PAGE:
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Klarinet Archive - Posting 000804.txt from 2002/06

From: HatNYC62@-----.com
Subj: Re: [kl] finger dexterity
Date: Mon, 24 Jun 2002 11:31:01 -0400

In a message dated 6/24/02 4:07:16 AM, klarinet-digest-help@-----.org
writes:

<< I had lots of trouble with tonguing also. Have you tried double tonguing?
There's a couple of articles that discuss this subject in the archives and
this one helped me out: >>

Let's back up.

If you have trouble with tonguing, don't imagine that learning to double
tongue will help the basic problem.

Double tonguing is a wonderful thing (I don't do it myself), but it is a
subcategory of ARTICULATION, which is an area of technique which practically
all clarinet players have spent time struggling with.

Proper single tonguing is essential for excellent playing, especially as
double tonguing won't work above the 2nd register.

Soft attacks become much easier when tongue strength and poise are mastered.
I hear people talking about air attacks for high soft notes, but I must tell
you honestly I use the air attack for less than 5% of the high soft notes I
attack. It is simply less reliable than proper articulation.

That said, finger dexterity will be improved by working on scales and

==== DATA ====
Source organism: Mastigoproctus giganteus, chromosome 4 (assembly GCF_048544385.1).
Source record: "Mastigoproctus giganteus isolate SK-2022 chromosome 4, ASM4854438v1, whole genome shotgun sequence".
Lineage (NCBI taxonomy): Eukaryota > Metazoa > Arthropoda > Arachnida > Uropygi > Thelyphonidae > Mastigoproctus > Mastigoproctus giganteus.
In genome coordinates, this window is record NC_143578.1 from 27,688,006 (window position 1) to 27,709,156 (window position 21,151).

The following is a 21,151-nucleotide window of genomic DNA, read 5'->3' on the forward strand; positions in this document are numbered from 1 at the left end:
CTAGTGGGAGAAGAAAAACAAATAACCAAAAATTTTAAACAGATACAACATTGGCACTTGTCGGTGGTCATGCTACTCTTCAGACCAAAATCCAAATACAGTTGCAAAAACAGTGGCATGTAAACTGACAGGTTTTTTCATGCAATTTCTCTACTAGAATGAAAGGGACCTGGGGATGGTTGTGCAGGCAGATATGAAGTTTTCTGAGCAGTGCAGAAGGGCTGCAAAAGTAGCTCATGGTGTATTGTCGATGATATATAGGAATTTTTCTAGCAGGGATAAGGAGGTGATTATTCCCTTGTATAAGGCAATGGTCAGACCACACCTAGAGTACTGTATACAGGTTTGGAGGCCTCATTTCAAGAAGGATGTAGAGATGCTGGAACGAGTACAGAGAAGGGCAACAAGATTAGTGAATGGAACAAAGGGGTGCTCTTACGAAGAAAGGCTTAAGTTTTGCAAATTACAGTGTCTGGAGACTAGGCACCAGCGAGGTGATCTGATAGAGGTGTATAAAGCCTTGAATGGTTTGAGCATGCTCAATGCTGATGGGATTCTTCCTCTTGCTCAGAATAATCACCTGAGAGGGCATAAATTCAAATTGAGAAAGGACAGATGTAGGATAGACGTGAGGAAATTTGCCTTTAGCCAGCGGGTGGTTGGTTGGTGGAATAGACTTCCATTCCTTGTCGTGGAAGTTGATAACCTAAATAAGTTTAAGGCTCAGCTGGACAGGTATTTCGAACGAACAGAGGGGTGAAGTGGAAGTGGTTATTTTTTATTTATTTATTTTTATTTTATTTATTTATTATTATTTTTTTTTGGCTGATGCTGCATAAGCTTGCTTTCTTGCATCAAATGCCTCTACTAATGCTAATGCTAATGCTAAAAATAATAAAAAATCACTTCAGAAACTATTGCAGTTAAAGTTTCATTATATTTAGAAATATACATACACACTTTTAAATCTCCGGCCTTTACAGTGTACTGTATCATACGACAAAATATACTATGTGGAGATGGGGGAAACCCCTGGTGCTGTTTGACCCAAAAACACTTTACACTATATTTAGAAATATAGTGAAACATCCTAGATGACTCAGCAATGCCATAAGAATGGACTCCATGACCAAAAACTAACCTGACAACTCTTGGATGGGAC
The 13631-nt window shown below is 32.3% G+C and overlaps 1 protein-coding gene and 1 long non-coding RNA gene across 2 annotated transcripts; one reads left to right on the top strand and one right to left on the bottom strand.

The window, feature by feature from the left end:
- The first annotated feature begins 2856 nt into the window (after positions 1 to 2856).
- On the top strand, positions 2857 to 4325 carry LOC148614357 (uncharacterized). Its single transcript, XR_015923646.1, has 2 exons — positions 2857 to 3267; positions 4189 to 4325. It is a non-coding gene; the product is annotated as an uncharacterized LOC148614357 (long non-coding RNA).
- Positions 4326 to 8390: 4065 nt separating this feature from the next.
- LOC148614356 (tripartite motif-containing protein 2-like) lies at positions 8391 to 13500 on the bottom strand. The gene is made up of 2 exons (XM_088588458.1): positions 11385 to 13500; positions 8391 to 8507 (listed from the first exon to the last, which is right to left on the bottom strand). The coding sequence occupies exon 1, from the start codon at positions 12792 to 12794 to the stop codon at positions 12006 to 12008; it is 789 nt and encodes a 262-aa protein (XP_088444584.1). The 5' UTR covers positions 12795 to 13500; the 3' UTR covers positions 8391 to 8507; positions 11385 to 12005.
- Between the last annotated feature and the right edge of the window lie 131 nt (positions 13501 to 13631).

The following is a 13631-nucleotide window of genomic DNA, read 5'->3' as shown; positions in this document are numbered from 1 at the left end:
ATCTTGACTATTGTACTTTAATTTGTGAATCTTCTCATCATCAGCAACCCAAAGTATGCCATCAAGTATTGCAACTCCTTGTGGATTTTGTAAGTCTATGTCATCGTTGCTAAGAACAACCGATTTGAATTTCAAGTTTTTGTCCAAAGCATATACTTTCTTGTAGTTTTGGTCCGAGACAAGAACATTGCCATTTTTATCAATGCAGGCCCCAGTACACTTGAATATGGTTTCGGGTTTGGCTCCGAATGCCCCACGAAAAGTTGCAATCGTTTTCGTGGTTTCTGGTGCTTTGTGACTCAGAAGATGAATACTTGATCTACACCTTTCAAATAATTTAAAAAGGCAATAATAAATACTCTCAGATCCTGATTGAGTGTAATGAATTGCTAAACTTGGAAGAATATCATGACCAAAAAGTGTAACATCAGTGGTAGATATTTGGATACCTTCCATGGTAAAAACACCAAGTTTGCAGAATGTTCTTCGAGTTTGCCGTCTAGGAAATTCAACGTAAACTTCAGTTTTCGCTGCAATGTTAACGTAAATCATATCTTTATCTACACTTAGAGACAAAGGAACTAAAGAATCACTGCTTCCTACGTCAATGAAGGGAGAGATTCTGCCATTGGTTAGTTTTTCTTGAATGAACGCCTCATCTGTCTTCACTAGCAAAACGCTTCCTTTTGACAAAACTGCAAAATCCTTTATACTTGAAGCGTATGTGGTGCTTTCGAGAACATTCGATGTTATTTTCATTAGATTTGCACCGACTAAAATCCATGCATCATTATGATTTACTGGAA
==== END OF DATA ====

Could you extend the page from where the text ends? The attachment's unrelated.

arpeggios IN ALL KEYS, every day. This will also program your (possibly
enlarging) brain to recognize patterns in music, the vast majority of which
are based on these same scales and arpeggios.

Scales and arpeggios, you ask? But I want better finger dexterity TOMMOROW!
Well, too bad, it takes months or even years to become fluent.

For me, scales are like a long term investment. I play them every day. They
might not make me better next week, but I KNOW for a fact that I'll have more
and better technique one year from today. And if you know my playing, you
know that my technique is already pretty good.

Incidentally, the Jeanjean VadeMecum was mentioned. It is an excellent book,
particularly when used in conjuction with extended scale practice. The way I
think of it, the scales build the technique. This book will help smooth it
out.

When I practice scales, I also do a thorough articulation workout. The tongue
is a muscle and it must be developed. And its connection to the brain must be
solidified so that it will do whatever your musical brain demands of it.
Again, it won't happen overnight. If you have developed bad tongue habits,
you're in for a long, uphill fight. YOU NEED A TEACHER WHO HAS GOOD
ARTICULATION to get you through it. Make him/her demonstrate a lot. Your ear
will help guide the tongue to its proper function.

David Hattner, NYC

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